The tribunal considered that it was not clear that Parliament had intended for s. 32A to defeat a valid claim for statutory workers compensation by a State employee when injured through complying with a direction designed to protect citizens of the State. While, on its face, s. 32A appears to exclude liability for the injury, the tribunal concluded it would be reasonable to expect that the EM Act did not expressly block workers’ compensation benefits for people injured by a COVID-19 vaccination they were required to have as a condition of their employment.

By way of comparison, the tribunal stated that a private sector employee who is not subject to the EM Act vaccination directions, but nonetheless is required by their employer to be vaccinated, would not be prevented from claiming compensation for vaccination-related injuries.

The tribunal said it would be “astonishing,” “ironic” and ‘unjust’ for an employee of the State, injured by adhering to an EM Act direction, to be denied financial and medical support by complying with the State’s desire to preserve public health. The very purpose of such directions were to protect and reduce the risk of infection to the public, and particularly those members of the public receiving healthcare services.

After considering the wording of the provision and general intention of the Act, the Judge said that dismissing Shepherd’s claim would be contrary to the object in s. 2(1)(b) of the EM Act “to promote community resilience and reduce community vulnerability in the event of an emergency,” as his physical and financial vulnerability would be disregarded.

The tribunal set aside the rejection of Shepherd’s claim and ordered that he receive weekly payments of income support and payment of medical expenses.

Key takeaways for employers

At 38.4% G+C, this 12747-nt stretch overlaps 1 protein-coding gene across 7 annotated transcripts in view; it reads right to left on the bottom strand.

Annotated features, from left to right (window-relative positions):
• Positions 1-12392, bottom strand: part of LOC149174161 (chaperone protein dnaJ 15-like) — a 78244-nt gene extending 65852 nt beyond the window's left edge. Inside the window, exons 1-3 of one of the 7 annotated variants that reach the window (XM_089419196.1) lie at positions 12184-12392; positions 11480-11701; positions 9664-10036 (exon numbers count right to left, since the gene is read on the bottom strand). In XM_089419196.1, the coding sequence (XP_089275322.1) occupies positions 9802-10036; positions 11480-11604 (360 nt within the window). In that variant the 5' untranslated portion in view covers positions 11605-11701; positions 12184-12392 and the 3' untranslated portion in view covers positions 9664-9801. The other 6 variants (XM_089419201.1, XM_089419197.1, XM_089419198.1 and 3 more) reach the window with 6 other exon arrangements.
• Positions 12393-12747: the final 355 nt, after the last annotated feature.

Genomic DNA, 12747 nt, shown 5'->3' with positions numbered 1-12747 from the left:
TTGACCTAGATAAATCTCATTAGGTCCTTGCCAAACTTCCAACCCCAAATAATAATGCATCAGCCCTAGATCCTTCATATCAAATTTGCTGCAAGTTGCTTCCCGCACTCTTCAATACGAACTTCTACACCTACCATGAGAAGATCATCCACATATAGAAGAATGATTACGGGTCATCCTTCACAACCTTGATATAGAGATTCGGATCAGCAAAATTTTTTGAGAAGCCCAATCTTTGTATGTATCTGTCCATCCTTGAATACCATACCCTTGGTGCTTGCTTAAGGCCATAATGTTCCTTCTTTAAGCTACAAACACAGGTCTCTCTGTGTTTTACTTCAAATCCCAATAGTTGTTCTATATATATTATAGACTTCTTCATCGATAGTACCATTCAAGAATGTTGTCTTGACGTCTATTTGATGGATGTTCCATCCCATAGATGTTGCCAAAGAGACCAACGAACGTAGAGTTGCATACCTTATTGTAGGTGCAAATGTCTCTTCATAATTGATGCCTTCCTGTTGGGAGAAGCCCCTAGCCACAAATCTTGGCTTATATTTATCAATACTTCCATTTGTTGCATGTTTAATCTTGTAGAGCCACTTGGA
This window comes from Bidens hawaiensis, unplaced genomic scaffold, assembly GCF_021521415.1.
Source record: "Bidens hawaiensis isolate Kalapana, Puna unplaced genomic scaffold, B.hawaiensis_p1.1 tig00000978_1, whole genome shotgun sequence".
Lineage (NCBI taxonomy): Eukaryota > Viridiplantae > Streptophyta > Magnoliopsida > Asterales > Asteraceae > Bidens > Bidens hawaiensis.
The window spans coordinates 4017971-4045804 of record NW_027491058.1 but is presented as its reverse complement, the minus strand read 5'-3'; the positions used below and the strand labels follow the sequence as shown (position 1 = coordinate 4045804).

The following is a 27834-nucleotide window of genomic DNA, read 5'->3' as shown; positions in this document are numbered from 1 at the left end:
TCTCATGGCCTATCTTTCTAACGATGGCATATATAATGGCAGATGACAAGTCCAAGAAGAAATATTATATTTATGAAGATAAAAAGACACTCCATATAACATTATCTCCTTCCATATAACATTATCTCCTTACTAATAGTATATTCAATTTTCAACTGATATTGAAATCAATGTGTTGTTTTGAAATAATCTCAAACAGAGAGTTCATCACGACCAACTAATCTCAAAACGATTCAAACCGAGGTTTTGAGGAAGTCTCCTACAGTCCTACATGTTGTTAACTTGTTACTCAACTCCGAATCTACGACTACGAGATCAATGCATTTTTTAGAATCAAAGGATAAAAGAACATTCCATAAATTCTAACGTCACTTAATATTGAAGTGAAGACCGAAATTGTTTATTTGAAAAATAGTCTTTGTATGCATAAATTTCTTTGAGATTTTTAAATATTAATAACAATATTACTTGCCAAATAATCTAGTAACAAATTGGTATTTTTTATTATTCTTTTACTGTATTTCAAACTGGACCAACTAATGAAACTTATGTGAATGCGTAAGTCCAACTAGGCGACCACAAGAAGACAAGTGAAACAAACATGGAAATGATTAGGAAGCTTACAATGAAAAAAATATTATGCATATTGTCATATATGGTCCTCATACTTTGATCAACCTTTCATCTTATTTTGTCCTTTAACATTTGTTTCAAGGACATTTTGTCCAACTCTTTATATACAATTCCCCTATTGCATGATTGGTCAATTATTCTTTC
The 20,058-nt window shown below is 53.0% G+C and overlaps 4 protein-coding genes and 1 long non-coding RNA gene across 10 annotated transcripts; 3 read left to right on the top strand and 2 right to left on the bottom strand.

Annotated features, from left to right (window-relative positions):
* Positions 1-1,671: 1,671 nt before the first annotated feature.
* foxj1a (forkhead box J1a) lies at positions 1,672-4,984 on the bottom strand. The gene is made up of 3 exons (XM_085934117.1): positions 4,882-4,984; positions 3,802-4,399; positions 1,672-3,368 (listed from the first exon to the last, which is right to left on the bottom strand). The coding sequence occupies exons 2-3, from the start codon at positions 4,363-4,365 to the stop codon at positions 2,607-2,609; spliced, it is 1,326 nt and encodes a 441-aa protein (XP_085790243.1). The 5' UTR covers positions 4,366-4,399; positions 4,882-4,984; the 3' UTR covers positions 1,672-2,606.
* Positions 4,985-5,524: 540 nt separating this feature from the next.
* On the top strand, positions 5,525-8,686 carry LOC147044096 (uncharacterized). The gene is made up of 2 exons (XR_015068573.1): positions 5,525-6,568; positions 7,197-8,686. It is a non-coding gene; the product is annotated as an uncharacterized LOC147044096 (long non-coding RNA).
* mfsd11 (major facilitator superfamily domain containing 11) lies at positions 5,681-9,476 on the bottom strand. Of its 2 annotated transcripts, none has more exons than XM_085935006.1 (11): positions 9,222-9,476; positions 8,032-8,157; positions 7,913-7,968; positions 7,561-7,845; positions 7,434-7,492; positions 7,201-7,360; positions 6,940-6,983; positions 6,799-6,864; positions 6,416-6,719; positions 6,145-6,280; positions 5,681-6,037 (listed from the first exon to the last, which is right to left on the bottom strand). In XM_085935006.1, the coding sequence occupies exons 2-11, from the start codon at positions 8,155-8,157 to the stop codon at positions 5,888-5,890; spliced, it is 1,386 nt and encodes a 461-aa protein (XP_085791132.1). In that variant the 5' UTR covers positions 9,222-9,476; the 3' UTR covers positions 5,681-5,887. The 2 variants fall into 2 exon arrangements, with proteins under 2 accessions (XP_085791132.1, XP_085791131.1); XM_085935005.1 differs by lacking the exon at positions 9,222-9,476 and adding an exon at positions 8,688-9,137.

While this decision involves quite a specific set of circumstances, and a fairly straightforward application of workers compensation principles, it nevertheless provides some useful considerations, not just concerning COVID-19 vaccinations, but also when making other requirements of staff.

In particular, employers still need to consider any work health and safety implications arising out of compliance with public health directions or when issuing its own work health and safety directions.  Where the risks of adverse effects are known, that potential outcome will need to be built into any risk assessment or management plan. 

Similarly, such adverse reactions may readily be considered as having the requisite connection to employment for workers compensation purposes.

Emily Haar is a partner specialising in employment law, industrial relations, health and safety, and workers compensation at Piper Alderman in Adelaide. Aneisha Bishiop is a Law Graduate at Piper Alderman in Adelaide.

Recent articles & video

Can a client's directive dismiss a worker?

No continuity of service? Labour hire stint breaks worker's claim for long service leave

How can non-compete clauses hurt employers?

'Quiet vacationing': Are your employees working remotely from holiday locations?

Most Read Articles

'Right to disconnect' hits Australia: Everything you need to know about new legislation

Director 'forces’ manager to leave before end of notice period: Is it dismissal?

FWC awards compensation despite worker's poor performance, attendance